This course examines the ways in which issues pertaining to gender are salient in U.S. politics. The course is divided into four parts. First, we examine theoretical approaches to the study of gender and politics, including the use of gender as an analytical category and the relationship between gender, race, ethnicity and power. Second, we study gender-based social movements, including the suffrage and women's rights movements, women's participation in the Civil Rights Movement, the contemporary feminist and anti-feminist movements, the gay rights/queer movement and the women's peace movement. Third, we examine the role of gender in the electoral arena, in terms of how it affects voting, running for office and being in office. Finally, we examine contemporary debates about public policy issues, including the integration of women and gays in the military, sexual harassment, pornography and equal rights.
Credit 3 units. BU: BA, ETH
L32 Pol Sci 3321 Topics in Politics: Constitutionalism and Democracy
An introductory analysis of a range of issues related to constitutions and democratic government. The main focus is on such theoretical questions as: Why do societies produce constitutions? Why do subsequent generations abide by them? What is the relationship between constitutional principles and democratic decision making? Who benefits from constitutional constraints?
Credit 3 units. BU: BA
L32 Pol Sci 3323 The Democracy Lab
The U.S. states are often called laboratories of democracy because the lessons learned from an "experiment" in one state or city can inform other governments. This course embraces the idea that we can act as scientists in the laboratories of local government. The course teaches students about research design. We also help them design their own experiments and then give students the opportunity to work with local officials to help design, conduct and analyze an experiment relating to governance.
L32 Pol Sci 3325 Topics in Politics: Constitutional Politics in the United States
The principal purpose of this course is to introduce students to the politics of constitutional interpretation. We first discuss the origins of the Constitution; the structure, operation and work of courts; and judicial decision making. Afterwards, we examine various areas of the law relating to institutional powers and constraints (e.g., federalism, presidential powers, Congressional authority). In so doing, we develop an understanding for the legal doctrine in each area of the law and also examine explanations for the legal change we observe.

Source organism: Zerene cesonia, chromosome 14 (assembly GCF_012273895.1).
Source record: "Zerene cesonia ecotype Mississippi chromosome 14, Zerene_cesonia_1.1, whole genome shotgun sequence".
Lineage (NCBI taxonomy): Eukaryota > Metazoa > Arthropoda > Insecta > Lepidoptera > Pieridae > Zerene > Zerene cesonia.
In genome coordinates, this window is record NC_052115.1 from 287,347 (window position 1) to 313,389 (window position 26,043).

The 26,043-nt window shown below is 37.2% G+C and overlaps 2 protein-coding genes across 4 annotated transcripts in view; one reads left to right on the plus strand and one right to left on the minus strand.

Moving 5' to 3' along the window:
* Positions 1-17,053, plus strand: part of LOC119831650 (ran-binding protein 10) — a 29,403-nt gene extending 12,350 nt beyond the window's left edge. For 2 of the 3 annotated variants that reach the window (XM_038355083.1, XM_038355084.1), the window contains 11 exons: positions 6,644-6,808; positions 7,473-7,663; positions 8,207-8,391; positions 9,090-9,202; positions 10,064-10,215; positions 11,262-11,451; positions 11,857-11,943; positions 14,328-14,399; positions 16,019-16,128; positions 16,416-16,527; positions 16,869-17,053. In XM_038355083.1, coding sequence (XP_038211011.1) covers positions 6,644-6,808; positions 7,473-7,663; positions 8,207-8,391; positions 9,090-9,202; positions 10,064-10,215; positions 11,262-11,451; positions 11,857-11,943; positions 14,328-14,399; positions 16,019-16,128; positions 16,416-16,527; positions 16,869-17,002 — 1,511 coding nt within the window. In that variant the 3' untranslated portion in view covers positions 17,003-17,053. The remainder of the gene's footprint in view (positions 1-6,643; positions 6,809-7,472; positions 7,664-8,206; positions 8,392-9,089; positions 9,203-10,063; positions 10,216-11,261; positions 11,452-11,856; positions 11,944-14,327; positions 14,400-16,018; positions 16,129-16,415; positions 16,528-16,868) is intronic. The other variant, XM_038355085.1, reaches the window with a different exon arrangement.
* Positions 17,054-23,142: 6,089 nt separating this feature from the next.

L32 Pol Sci 332B Environmental and Energy Issues
This course considers the major issues in these increasingly important areas of public policy. We will discuss the importance of political processes and actors on such phenomenon as pollution, global warming and wilderness protection. This course emphasizes the American experience but also considers international implications. Two lectures and one section meeting each week.
L32 Pol Sci 333 Topics in Politics
This course is intended primarily for sophomores and juniors. The topic of this course varies by semester, dependent on faculty and student interests.
L32 Pol Sci 336 Topics: American Elections and Voting Behavior
L32 Pol Sci 3363 Interchangeables, Influentials, and Essentials
Do you want to know how to obtain power? How to influence the powerful? Or even how to unseat those in power? In this course, we focus on how leaders, of all types, get and keep their jobs. Regardless of setting — democratic or dictatorial (or corporate, for that matter) — it is all about those whom the leader finds to be interchangeable, those the leader finds influential, and those who are essential. Students learn the "Rules to Rule By" and why, when leaders follow them, they often behave badly causing those they govern to suffer.
L32 Pol Sci 3381 Topics in Politics
L32 Pol Sci 340 Topics: Environmental Justice
This course is intended primarily for sophomores and juniors. The topic varies by semester, dependent on faculty and student interests.
L32 Pol Sci 3400 Social and Political Philosophy
Study of certain fundamental issues concerning government, society and culture. For example: What are the nature and limits of legitimate political authority? Are ordinary human beings capable of governing themselves justly? Do citizens have a duty to obey the state? If so, to what extent, if at all, is that duty grounded in consent or contract? Should the state limit or regulate the personal relationships of citizens, such as marriage, family and sexuality? How should social institutions rectify a history of political or social injustice against oppressed groups? Readings from historical and contemporary sources. Prerequisite: one course in Philosophy at the 100 or 200 level, or permission of the instructor. Priority given to majors in philosophy and PNP.